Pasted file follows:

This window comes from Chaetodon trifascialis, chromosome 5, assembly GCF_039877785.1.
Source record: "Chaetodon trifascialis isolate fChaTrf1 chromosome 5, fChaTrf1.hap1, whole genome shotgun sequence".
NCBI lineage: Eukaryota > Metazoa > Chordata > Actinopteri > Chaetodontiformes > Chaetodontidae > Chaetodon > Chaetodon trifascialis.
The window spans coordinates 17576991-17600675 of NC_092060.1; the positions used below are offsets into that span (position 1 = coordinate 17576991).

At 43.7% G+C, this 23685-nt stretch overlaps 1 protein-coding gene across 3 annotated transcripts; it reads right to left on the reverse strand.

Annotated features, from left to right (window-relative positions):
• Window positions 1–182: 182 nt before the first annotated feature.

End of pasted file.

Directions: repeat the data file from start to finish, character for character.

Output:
This window comes from Chaetodon trifascialis, chromosome 5, assembly GCF_039877785.1.
Source record: "Chaetodon trifascialis isolate fChaTrf1 chromosome 5, fChaTrf1.hap1, whole genome shotgun sequence".
NCBI lineage: Eukaryota > Metazoa > Chordata > Actinopteri > Chaetodontiformes > Chaetodontidae > Chaetodon > Chaetodon trifascialis.
The window spans coordinates 17576991-17600675 of NC_092060.1; the positions used below are offsets into that span (position 1 = coordinate 17576991).

At 43.7% G+C, this 23685-nt stretch overlaps 1 protein-coding gene across 3 annotated transcripts; it reads right to left on the reverse strand.

Annotated features, from left to right (window-relative positions):
• Window positions 1–182: 182 nt before the first annotated feature.